The Permaculture Handbook: Garden Farming for Town and Country
Permaculture is a design system for sustainable living and land use first articulated by Bill Mollison and myself in Australia in the mid-1970s. Since then it has spread around the world stimulating creative household and community initiatives to reduce ecological footprint, increase resilience and relocalize economies. While the scope of permaculture applications ranges from aquaculture to design against disaster, from ecological building to local currencies, many people would understand permaculture as being a form of organic gardening.
The idea that gardening is the most sustainable form of agriculture and the basis for the relocalization of our economies, proposed in Permaculture One (1978), was reinforced in a short essay I wrote in 1991, Gardening As Agriculture. In that essay I asserted that gardening should be recognized as a serious and important form of agriculture that functions as an incubator for new farmers and farming methods.
Over the last three decades a small but growing number of pioneers informed by permaculture and related concepts have shown how this is possible. In recent years the grassroots explosion of interest in food gardening and farming is reshaping mainstream approaches to sustainability. This belated recognition is a hopeful sign that an abundant and resilient future is possible by redesign of food production and consumption.
With his chosen term “garden farming,” long-time permaculture writer, publisher, teacher and practitioner Peter Bane crystallizes this concept for those new to permaculture as well as its seasoned practitioners seeking to extend their chosen way of life into a livelihood. In focusing on the productive transformation of our suburban and peri-urban allotments, Bane shows how these “problematic” landscapes could become the “solutions” in an energy descent world of ongoing climate change, expensive and unreliable energy and economic contraction.
In true permaculture style, this book combines empowering vision with grounded common sense, strategic thinking with nuts and bolts information.
Part One eloquently and simply conveys the principles and patterns behind this big-picture story. Bane’s pattern language of garden farming, based on the classic pattern language of architect and town planner Christopher Alexander, is a major contribution to the ongoing evolution of permaculture design methods.
Part Two draws on the author’s depth of experience as a permaculture teacher to explain the diverse components of permaculture design for creating a livelihood from garden farming in suburban and peri-urban landscapes. The metrics and rules of thumb necessary to make designs work are grounded in both the author’s personal experience and his extensive observation of pioneering examples of garden farming.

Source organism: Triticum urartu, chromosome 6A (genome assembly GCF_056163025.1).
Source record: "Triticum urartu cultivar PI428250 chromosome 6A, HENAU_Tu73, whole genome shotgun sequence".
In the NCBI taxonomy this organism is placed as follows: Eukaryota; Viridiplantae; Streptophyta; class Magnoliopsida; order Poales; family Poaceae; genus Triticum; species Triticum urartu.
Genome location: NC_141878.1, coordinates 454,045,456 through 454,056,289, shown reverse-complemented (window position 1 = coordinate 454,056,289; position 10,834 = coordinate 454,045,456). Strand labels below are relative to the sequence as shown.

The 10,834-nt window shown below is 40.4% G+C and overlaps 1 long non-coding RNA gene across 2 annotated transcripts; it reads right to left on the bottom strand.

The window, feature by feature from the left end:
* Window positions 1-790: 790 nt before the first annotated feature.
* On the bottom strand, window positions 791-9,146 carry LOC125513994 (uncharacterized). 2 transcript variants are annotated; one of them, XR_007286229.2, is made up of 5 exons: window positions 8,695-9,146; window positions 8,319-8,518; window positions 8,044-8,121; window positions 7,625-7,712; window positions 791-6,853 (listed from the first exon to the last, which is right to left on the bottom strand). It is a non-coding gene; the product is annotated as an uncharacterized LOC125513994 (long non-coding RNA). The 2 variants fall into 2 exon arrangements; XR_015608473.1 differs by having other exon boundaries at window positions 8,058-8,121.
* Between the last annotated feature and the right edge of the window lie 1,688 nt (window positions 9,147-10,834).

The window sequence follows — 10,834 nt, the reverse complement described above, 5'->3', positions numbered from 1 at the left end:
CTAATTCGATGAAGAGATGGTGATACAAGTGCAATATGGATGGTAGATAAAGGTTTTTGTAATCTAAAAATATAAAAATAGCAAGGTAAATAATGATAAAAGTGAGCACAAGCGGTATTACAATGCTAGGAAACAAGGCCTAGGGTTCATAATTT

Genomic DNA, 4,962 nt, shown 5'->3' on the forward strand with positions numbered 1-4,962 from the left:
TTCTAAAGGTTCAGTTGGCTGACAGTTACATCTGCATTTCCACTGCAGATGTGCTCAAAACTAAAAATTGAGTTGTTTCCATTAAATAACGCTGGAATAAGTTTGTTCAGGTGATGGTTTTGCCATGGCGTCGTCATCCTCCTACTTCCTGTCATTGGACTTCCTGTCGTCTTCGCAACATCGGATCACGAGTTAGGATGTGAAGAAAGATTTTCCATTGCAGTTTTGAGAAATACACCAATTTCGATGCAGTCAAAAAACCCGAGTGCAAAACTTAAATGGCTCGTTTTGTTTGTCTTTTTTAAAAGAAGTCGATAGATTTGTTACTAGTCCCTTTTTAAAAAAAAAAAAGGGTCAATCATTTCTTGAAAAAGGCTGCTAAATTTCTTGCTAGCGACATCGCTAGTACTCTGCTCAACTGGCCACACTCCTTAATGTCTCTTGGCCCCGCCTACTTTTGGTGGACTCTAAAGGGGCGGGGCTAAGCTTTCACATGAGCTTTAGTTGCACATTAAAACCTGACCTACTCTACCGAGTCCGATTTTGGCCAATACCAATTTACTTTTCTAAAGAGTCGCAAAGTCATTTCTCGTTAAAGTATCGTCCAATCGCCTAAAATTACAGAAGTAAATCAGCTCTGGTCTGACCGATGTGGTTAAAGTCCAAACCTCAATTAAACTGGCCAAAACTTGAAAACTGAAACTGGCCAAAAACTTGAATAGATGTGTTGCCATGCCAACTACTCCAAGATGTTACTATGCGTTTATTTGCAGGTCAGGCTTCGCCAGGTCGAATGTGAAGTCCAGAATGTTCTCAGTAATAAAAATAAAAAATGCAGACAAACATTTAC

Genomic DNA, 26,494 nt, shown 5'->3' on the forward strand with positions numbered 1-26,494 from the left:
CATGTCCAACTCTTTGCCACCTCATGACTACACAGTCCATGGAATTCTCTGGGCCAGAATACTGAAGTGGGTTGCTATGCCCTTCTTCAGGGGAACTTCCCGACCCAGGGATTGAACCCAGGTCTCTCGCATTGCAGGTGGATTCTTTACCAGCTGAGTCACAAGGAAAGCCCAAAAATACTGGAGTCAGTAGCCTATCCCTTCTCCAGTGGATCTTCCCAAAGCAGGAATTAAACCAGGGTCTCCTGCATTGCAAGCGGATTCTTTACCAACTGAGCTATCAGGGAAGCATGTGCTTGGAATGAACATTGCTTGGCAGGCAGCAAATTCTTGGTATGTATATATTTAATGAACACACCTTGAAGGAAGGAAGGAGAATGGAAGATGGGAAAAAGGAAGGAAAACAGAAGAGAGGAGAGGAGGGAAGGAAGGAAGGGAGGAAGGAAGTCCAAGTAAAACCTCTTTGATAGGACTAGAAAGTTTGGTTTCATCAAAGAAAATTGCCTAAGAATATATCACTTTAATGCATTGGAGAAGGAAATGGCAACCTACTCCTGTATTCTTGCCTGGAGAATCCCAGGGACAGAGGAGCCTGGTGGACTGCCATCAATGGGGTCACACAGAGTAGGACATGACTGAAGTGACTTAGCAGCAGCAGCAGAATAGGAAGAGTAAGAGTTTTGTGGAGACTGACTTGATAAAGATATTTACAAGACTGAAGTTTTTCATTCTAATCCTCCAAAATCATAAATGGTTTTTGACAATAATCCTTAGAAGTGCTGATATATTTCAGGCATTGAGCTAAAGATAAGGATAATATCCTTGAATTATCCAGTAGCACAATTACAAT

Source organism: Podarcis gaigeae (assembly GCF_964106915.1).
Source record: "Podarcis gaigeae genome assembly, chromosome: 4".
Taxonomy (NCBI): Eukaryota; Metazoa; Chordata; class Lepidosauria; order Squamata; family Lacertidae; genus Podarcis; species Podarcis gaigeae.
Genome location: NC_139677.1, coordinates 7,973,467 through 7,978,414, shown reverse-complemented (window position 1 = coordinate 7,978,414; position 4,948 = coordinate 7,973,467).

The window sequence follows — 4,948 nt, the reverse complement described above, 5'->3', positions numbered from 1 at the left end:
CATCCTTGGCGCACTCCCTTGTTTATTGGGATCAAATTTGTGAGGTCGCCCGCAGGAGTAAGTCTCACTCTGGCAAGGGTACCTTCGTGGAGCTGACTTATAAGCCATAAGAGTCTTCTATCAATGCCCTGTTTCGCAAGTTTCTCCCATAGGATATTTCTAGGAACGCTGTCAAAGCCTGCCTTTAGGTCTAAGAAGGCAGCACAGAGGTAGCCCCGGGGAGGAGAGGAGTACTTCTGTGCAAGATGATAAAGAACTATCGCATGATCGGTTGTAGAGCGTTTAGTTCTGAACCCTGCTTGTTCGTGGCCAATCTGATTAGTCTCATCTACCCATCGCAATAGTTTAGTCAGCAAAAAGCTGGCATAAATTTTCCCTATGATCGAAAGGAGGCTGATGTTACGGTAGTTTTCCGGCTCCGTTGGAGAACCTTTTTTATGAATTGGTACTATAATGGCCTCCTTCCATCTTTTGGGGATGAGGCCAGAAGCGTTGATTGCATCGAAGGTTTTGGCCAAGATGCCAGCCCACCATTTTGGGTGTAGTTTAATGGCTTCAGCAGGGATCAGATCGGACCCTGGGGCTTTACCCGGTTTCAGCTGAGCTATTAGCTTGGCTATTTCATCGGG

The reality of garden farming is convincingly portrayed and further illustrated at intervals through the book with case studies informed by permaculture design principles and patterns.
Of all the permaculture books from Australia, America and around the world, this one most completely fills the big space between my own articulation of permaculture theory in Permaculture: Principles and Pathways Beyond Sustainability (2002) and my earlier intimate documentation of our own efforts towards garden farming in Melliodora: A Case Study in Cool Climate Permaculture (1995). This book is likely to become the classic design manual for those with the energy and enthusiasm to become the garden farmers of the future.
In the process, Peter Bane shows that, in hard times, the apparent ethical conflict between personal and household resilience on one hand and working for a better world on the other can be resolved applying permaculture ethics and design principles.
DAVID HOLMGREN is the co-originator of the permaculture concept. He is the author of Permaculture Principles and Pathways Beyond Sustainability (2002) and Future Scenarios (2009), among many other books and publications. A smallholder and garden farmer in the Australian state of Victoria, he has taught permaculture design in North America, Latin America, Europe and the Middle East for nearly two decades, and has played a critical role in advancing global understanding of the complex and multilayered challenges surrounding energy and resource use.
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